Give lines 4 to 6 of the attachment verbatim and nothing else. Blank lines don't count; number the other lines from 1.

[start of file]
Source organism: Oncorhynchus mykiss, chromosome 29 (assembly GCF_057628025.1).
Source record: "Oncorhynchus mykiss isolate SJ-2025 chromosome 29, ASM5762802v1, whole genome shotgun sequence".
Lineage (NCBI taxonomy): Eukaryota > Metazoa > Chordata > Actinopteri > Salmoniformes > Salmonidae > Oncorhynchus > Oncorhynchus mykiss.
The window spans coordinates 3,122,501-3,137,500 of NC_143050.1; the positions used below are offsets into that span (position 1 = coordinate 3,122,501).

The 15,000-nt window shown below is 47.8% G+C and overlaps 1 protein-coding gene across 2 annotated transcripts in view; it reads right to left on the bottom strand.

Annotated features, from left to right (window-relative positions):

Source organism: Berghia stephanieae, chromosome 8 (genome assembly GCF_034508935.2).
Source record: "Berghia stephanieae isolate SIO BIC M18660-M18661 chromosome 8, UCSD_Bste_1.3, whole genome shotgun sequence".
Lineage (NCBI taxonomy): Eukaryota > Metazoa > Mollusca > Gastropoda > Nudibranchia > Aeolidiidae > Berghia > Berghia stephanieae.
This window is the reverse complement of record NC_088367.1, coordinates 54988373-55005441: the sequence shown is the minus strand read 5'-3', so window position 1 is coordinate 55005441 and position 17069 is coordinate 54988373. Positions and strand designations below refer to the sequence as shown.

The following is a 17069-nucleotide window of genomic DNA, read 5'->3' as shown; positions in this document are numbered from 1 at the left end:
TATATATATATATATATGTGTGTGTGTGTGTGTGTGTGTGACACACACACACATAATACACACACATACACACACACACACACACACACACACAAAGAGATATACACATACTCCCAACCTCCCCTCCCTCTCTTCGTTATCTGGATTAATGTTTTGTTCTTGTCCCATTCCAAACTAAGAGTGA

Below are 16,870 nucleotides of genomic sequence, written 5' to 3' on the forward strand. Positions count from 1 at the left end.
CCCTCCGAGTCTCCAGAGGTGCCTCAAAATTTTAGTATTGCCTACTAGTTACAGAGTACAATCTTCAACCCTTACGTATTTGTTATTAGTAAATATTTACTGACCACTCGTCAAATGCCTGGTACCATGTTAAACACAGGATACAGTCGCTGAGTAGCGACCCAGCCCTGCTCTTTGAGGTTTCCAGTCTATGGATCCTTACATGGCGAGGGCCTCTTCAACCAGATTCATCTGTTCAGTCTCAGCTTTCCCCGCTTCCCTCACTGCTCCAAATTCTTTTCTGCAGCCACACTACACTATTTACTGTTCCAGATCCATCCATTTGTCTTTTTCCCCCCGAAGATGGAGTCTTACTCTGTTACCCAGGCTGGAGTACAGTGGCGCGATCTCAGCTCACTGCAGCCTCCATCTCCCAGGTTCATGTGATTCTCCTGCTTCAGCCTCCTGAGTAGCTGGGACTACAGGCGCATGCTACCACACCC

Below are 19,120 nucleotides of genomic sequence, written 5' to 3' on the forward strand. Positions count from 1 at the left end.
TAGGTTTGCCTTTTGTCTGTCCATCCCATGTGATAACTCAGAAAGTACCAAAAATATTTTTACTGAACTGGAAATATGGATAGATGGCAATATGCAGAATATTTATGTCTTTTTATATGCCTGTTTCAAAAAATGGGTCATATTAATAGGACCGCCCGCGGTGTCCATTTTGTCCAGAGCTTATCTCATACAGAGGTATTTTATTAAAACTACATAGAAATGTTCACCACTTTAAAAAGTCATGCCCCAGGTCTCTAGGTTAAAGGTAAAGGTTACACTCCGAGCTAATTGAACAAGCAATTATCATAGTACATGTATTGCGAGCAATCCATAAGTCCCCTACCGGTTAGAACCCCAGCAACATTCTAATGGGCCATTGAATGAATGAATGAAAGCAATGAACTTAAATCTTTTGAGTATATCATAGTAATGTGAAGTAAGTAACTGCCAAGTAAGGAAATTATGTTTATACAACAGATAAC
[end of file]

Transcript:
The window spans coordinates 3,122,501-3,137,500 of NC_143050.1; the positions used below are offsets into that span (position 1 = coordinate 3,122,501).

The 15,000-nt window shown below is 47.8% G+C and overlaps 1 protein-coding gene across 2 annotated transcripts in view; it reads right to left on the bottom strand.

Annotated features, from left to right (window-relative positions):